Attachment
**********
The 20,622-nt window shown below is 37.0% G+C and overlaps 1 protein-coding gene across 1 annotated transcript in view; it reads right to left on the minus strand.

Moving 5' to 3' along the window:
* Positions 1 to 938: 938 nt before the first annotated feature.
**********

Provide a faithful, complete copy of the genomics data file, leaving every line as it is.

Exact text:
The 20,622-nt window shown below is 37.0% G+C and overlaps 1 protein-coding gene across 1 annotated transcript in view; it reads right to left on the minus strand.

Moving 5' to 3' along the window:
* Positions 1 to 938: 938 nt before the first annotated feature.